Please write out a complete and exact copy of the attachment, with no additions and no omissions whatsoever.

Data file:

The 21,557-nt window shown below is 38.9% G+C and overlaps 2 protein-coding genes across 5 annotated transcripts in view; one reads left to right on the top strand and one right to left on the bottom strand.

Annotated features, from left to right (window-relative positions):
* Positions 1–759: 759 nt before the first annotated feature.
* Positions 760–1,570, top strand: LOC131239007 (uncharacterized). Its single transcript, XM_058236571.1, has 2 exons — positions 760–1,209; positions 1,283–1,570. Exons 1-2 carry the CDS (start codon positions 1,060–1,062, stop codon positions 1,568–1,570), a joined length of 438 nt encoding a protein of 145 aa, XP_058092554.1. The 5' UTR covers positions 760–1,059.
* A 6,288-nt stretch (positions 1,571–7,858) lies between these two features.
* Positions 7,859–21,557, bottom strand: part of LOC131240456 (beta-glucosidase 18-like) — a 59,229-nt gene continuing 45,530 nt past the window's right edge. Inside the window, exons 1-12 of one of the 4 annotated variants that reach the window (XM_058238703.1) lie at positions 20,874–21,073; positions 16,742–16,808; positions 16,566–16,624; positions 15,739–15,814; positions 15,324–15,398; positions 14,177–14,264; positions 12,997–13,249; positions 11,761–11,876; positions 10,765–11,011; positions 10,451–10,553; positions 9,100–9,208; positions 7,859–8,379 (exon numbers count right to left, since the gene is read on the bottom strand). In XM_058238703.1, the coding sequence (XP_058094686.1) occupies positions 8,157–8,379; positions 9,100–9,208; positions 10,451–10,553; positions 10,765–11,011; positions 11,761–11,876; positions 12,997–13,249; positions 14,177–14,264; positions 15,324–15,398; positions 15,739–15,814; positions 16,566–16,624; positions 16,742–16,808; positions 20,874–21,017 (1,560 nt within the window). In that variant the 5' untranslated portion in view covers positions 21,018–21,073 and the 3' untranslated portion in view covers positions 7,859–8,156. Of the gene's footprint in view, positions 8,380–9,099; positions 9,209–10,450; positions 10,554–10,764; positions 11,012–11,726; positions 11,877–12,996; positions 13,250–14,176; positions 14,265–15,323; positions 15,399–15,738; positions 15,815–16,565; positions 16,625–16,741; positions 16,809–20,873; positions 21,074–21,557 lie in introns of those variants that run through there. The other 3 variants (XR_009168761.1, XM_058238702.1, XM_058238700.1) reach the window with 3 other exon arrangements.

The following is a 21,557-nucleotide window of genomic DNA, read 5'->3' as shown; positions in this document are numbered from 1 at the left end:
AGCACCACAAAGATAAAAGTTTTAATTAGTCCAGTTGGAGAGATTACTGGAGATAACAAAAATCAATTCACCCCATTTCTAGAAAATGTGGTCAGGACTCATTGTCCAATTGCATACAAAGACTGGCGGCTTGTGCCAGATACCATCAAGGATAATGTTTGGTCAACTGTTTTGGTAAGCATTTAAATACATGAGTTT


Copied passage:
The 21,557-nt window shown below is 38.9% G+C and overlaps 2 protein-coding genes across 5 annotated transcripts in view; one reads left to right on the top strand and one right to left on the bottom strand.

Annotated features, from left to right (window-relative positions):
* Positions 1–759: 759 nt before the first annotated feature.
* Positions 760–1,570, top strand: LOC131239007 (uncharacterized). Its single transcript, XM_058236571.1, has 2 exons — positions 760–1,209; positions 1,283–1,570. Exons 1-2 carry the CDS (start codon positions 1,060–1,062, stop codon positions 1,568–1,570), a joined length of 438 nt encoding a protein of 145 aa, XP_058092554.1. The 5' UTR covers positions 760–1,059.
* A 6,288-nt stretch (positions 1,571–7,858) lies between these two features.
* Positions 7,859–21,557, bottom strand: part of LOC131240456 (beta-glucosidase 18-like) — a 59,229-nt gene continuing 45,530 nt past the window's right edge. Inside the window, exons 1-12 of one of the 4 annotated variants that reach the window (XM_058238703.1) lie at positions 20,874–21,073; positions 16,742–16,808; positions 16,566–16,624; positions 15,739–15,814; positions 15,324–15,398; positions 14,177–14,264; positions 12,997–13,249; positions 11,761–11,876; positions 10,765–11,011; positions 10,451–10,553; positions 9,100–9,208; positions 7,859–8,379 (exon numbers count right to left, since the gene is read on the bottom strand). In XM_058238703.1, the coding sequence (XP_058094686.1) occupies positions 8,157–8,379; positions 9,100–9,208; positions 10,451–10,553; positions 10,765–11,011; positions 11,761–11,876; positions 12,997–13,249; positions 14,177–14,264; positions 15,324–15,398; positions 15,739–15,814; positions 16,566–16,624; positions 16,742–16,808; positions 20,874–21,017 (1,560 nt within the window). In that variant the 5' untranslated portion in view covers positions 21,018–21,073 and the 3' untranslated portion in view covers positions 7,859–8,156. Of the gene's footprint in view, positions 8,380–9,099; positions 9,209–10,450; positions 10,554–10,764; positions 11,012–11,726; positions 11,877–12,996; positions 13,250–14,176; positions 14,265–15,323; positions 15,399–15,738; positions 15,815–16,565; positions 16,625–16,741; positions 16,809–20,873; positions 21,074–21,557 lie in introns of those variants that run through there. The other 3 variants (XR_009168761.1, XM_058238702.1, XM_058238700.1) reach the window with 3 other exon arrangements.

The following is a 21,557-nucleotide window of genomic DNA, read 5'->3' as shown; positions in this document are numbered from 1 at the left end:
AGCACCACAAAGATAAAAGTTTTAATTAGTCCAGTTGGAGAGATTACTGGAGATAACAAAAATCAATTCACCCCATTTCTAGAAAATGTGGTCAGGACTCATTGTCCAATTGCATACAAAGACTGGCGGCTTGTGCCAGATACCATCAAGGATAATGTTTGGTCAACTGTTTTGGTAAGCATTTAAATACATGAGTTT